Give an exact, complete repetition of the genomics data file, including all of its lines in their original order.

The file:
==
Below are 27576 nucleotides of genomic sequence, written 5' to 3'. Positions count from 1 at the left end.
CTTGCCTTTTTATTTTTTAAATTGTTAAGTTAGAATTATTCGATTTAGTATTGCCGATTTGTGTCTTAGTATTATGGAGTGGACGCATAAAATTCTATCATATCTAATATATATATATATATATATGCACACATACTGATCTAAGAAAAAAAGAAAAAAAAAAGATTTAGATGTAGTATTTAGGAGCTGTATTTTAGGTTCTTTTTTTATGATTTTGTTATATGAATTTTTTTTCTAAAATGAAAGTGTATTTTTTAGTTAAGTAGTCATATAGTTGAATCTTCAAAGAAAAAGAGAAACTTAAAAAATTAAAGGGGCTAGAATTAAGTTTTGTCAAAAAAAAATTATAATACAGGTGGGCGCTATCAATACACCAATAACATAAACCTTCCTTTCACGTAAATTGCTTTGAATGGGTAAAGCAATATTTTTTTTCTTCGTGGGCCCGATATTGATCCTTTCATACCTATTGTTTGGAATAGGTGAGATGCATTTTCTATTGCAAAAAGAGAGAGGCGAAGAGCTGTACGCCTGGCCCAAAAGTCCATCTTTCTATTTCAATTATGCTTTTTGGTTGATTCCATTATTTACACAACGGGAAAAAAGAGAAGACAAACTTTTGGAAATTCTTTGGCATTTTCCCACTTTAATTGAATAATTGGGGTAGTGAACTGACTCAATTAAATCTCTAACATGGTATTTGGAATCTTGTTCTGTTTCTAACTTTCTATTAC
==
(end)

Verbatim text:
Below are 27576 nucleotides of genomic sequence, written 5' to 3'. Positions count from 1 at the left end.
CTTGCCTTTTTATTTTTTAAATTGTTAAGTTAGAATTATTCGATTTAGTATTGCCGATTTGTGTCTTAGTATTATGGAGTGGACGCATAAAATTCTATCATATCTAATATATATATATATATATATGCACACATACTGATCTAAGAAAAAAAGAAAAAAAAAAGATTTAGATGTAGTATTTAGGAGCTGTATTTTAGGTTCTTTTTTTATGATTTTGTTATATGAATTTTTTTTCTAAAATGAAAGTGTATTTTTTAGTTAAGTAGTCATATAGTTGAATCTTCAAAGAAAAAGAGAAACTTAAAAAATTAAAGGGGCTAGAATTAAGTTTTGTCAAAAAAAAATTATAATACAGGTGGGCGCTATCAATACACCAATAACATAAACCTTCCTTTCACGTAAATTGCTTTGAATGGGTAAAGCAATATTTTTTTTCTTCGTGGGCCCGATATTGATCCTTTCATACCTATTGTTTGGAATAGGTGAGATGCATTTTCTATTGCAAAAAGAGAGAGGCGAAGAGCTGTACGCCTGGCCCAAAAGTCCATCTTTCTATTTCAATTATGCTTTTTGGTTGATTCCATTATTTACACAACGGGAAAAAAGAGAAGACAAACTTTTGGAAATTCTTTGGCATTTTCCCACTTTAATTGAATAATTGGGGTAGTGAACTGACTCAATTAAATCTCTAACATGGTATTTGGAATCTTGTTCTGTTTCTAACTTTCTATTAC